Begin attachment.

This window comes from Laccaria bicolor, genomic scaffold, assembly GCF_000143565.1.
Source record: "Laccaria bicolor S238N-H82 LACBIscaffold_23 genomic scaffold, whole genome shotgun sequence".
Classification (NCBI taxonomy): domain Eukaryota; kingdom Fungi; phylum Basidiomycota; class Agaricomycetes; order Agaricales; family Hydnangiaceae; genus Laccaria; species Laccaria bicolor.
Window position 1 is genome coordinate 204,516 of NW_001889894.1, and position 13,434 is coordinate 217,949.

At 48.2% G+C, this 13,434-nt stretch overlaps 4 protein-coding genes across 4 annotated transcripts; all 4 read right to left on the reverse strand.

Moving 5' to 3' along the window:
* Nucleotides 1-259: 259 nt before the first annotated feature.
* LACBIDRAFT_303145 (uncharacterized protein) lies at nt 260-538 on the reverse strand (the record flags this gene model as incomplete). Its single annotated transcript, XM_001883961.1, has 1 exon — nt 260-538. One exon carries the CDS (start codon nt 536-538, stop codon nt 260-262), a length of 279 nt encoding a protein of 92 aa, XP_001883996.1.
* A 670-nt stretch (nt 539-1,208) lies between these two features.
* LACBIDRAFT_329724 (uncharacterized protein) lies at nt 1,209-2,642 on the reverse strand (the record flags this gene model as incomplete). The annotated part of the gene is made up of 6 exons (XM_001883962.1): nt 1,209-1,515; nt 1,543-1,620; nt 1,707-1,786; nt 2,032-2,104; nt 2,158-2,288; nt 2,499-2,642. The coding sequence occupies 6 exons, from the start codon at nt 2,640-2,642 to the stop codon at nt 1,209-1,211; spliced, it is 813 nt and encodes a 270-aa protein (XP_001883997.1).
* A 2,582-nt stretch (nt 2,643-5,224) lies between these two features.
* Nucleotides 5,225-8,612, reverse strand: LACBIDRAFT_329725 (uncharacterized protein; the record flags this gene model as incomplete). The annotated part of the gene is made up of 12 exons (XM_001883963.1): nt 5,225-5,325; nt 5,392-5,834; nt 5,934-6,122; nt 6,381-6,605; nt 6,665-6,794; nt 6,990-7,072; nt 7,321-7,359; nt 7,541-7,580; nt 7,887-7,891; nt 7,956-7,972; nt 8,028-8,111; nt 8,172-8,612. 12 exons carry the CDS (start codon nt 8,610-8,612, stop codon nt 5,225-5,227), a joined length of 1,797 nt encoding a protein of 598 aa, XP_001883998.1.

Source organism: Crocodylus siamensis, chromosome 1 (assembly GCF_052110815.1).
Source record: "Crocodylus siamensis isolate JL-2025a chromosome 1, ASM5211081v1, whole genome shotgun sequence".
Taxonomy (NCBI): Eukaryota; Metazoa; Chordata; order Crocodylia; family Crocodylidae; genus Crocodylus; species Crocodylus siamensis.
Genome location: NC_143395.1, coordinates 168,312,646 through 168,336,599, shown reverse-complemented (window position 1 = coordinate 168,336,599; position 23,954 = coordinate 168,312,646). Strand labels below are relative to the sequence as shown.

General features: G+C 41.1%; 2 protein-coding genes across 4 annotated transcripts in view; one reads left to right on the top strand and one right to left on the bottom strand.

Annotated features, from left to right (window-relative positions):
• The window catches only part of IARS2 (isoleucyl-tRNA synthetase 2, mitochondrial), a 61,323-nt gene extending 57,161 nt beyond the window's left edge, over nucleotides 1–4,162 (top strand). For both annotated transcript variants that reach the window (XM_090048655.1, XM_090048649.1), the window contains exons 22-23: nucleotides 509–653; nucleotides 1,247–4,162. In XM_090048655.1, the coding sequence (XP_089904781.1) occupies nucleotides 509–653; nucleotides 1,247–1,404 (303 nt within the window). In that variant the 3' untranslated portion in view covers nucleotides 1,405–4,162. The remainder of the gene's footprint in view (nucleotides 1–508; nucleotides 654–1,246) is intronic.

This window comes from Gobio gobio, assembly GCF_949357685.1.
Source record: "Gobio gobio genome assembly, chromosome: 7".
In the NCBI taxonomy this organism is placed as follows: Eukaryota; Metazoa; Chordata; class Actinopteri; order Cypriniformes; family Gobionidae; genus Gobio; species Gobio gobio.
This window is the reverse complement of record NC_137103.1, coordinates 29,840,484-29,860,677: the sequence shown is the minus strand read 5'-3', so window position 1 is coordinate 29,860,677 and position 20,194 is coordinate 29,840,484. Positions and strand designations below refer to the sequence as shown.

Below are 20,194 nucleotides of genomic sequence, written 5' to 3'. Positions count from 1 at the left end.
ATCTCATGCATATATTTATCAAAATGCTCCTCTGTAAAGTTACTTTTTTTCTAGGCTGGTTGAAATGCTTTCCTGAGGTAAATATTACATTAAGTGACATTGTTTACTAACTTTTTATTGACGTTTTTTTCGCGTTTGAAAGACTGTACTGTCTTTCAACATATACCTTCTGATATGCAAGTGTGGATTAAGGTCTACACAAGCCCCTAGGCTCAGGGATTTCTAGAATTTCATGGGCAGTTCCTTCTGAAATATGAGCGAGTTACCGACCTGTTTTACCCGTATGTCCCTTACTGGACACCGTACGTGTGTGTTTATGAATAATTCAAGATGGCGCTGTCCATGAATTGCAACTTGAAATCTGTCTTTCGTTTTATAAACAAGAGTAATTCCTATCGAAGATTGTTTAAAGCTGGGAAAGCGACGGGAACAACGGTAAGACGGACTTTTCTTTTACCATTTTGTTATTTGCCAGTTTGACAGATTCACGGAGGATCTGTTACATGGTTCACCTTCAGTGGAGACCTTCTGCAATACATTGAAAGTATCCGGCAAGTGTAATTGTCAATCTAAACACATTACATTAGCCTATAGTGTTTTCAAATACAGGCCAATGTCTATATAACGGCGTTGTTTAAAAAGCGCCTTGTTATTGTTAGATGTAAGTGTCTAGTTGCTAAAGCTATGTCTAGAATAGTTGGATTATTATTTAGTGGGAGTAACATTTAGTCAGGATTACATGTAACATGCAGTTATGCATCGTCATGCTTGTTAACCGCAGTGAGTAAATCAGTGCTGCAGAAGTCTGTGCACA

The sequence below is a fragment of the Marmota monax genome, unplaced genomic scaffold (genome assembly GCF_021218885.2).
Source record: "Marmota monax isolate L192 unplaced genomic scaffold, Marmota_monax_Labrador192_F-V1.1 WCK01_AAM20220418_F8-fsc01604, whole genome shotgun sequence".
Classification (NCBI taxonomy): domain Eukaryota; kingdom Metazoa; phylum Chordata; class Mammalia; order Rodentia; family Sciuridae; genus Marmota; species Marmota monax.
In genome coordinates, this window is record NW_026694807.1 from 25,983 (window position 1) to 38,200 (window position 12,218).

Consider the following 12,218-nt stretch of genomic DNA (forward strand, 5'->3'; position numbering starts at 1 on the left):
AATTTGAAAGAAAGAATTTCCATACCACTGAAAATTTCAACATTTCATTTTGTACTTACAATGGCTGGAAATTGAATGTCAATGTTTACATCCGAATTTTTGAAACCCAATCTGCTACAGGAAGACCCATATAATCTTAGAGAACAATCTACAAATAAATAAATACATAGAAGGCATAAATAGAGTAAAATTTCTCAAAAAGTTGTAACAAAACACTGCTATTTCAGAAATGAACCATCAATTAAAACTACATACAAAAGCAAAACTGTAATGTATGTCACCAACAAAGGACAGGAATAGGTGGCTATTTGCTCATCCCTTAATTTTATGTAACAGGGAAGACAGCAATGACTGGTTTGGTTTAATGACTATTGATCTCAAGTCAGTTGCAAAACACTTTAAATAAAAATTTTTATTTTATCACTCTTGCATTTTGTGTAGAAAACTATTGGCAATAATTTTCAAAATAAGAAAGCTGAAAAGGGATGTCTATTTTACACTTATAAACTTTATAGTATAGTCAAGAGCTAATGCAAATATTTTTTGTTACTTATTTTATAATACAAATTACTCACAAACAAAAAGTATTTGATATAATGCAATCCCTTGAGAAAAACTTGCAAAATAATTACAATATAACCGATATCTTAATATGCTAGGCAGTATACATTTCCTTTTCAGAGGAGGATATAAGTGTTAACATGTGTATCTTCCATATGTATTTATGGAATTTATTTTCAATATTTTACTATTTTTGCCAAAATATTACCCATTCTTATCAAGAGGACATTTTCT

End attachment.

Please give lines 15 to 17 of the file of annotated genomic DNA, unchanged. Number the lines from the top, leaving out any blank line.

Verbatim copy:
Taxonomy (NCBI): Eukaryota; Metazoa; Chordata; order Crocodylia; family Crocodylidae; genus Crocodylus; species Crocodylus siamensis.
Genome location: NC_143395.1, coordinates 168,312,646 through 168,336,599, shown reverse-complemented (window position 1 = coordinate 168,336,599; position 23,954 = coordinate 168,312,646). Strand labels below are relative to the sequence as shown.

General features: G+C 41.1%; 2 protein-coding genes across 4 annotated transcripts in view; one reads left to right on the top strand and one right to left on the bottom strand.